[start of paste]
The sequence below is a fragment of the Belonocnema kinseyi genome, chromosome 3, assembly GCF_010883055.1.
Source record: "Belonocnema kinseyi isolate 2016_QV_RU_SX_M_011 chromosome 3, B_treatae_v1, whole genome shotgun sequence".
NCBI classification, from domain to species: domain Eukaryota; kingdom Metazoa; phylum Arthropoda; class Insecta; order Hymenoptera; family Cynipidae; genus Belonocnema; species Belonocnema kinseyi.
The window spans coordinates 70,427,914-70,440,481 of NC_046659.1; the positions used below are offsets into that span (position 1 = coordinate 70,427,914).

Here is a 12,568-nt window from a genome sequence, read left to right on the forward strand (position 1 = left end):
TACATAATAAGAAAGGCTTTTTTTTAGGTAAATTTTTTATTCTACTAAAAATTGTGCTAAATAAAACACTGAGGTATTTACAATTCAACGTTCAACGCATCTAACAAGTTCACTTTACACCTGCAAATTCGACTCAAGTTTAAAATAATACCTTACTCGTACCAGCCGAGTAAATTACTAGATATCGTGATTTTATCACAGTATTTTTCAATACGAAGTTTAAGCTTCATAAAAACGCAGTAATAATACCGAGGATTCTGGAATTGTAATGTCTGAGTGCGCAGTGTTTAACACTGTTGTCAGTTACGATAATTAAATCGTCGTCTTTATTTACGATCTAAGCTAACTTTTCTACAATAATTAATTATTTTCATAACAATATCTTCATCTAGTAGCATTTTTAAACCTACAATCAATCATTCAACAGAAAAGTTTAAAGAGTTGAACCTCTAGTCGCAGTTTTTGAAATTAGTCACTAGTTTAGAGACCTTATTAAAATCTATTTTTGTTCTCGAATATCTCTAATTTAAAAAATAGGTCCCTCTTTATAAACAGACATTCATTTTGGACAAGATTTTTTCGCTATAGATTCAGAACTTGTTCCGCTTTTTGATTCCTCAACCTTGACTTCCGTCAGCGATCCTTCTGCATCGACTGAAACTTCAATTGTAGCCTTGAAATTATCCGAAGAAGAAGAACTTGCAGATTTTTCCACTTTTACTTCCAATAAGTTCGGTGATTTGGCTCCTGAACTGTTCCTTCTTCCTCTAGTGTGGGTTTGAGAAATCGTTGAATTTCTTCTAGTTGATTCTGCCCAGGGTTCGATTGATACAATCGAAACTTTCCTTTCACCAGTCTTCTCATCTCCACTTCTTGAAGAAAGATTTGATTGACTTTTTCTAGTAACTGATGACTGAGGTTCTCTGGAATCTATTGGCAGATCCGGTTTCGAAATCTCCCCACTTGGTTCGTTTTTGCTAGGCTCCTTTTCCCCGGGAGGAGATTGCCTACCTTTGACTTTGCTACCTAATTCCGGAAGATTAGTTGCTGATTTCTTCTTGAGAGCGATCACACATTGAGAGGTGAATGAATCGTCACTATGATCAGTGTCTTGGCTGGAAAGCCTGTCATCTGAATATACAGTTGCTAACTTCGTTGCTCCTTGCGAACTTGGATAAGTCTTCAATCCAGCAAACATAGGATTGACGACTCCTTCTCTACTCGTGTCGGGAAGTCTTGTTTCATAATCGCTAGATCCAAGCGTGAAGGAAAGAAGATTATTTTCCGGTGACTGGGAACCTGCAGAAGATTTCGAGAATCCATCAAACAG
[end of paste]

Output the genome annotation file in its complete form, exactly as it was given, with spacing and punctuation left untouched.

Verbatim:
The sequence below is a fragment of the Belonocnema kinseyi genome, chromosome 3, assembly GCF_010883055.1.
Source record: "Belonocnema kinseyi isolate 2016_QV_RU_SX_M_011 chromosome 3, B_treatae_v1, whole genome shotgun sequence".
NCBI classification, from domain to species: domain Eukaryota; kingdom Metazoa; phylum Arthropoda; class Insecta; order Hymenoptera; family Cynipidae; genus Belonocnema; species Belonocnema kinseyi.
The window spans coordinates 70,427,914-70,440,481 of NC_046659.1; the positions used below are offsets into that span (position 1 = coordinate 70,427,914).

Here is a 12,568-nt window from a genome sequence, read left to right on the forward strand (position 1 = left end):
TACATAATAAGAAAGGCTTTTTTTTAGGTAAATTTTTTATTCTACTAAAAATTGTGCTAAATAAAACACTGAGGTATTTACAATTCAACGTTCAACGCATCTAACAAGTTCACTTTACACCTGCAAATTCGACTCAAGTTTAAAATAATACCTTACTCGTACCAGCCGAGTAAATTACTAGATATCGTGATTTTATCACAGTATTTTTCAATACGAAGTTTAAGCTTCATAAAAACGCAGTAATAATACCGAGGATTCTGGAATTGTAATGTCTGAGTGCGCAGTGTTTAACACTGTTGTCAGTTACGATAATTAAATCGTCGTCTTTATTTACGATCTAAGCTAACTTTTCTACAATAATTAATTATTTTCATAACAATATCTTCATCTAGTAGCATTTTTAAACCTACAATCAATCATTCAACAGAAAAGTTTAAAGAGTTGAACCTCTAGTCGCAGTTTTTGAAATTAGTCACTAGTTTAGAGACCTTATTAAAATCTATTTTTGTTCTCGAATATCTCTAATTTAAAAAATAGGTCCCTCTTTATAAACAGACATTCATTTTGGACAAGATTTTTTCGCTATAGATTCAGAACTTGTTCCGCTTTTTGATTCCTCAACCTTGACTTCCGTCAGCGATCCTTCTGCATCGACTGAAACTTCAATTGTAGCCTTGAAATTATCCGAAGAAGAAGAACTTGCAGATTTTTCCACTTTTACTTCCAATAAGTTCGGTGATTTGGCTCCTGAACTGTTCCTTCTTCCTCTAGTGTGGGTTTGAGAAATCGTTGAATTTCTTCTAGTTGATTCTGCCCAGGGTTCGATTGATACAATCGAAACTTTCCTTTCACCAGTCTTCTCATCTCCACTTCTTGAAGAAAGATTTGATTGACTTTTTCTAGTAACTGATGACTGAGGTTCTCTGGAATCTATTGGCAGATCCGGTTTCGAAATCTCCCCACTTGGTTCGTTTTTGCTAGGCTCCTTTTCCCCGGGAGGAGATTGCCTACCTTTGACTTTGCTACCTAATTCCGGAAGATTAGTTGCTGATTTCTTCTTGAGAGCGATCACACATTGAGAGGTGAATGAATCGTCACTATGATCAGTGTCTTGGCTGGAAAGCCTGTCATCTGAATATACAGTTGCTAACTTCGTTGCTCCTTGCGAACTTGGATAAGTCTTCAATCCAGCAAACATAGGATTGACGACTCCTTCTCTACTCGTGTCGGGAAGTCTTGTTTCATAATCGCTAGATCCAAGCGTGAAGGAAAGAAGATTATTTTCCGGTGACTGGGAACCTGCAGAAGATTTCGAGAATCCATCAAACAG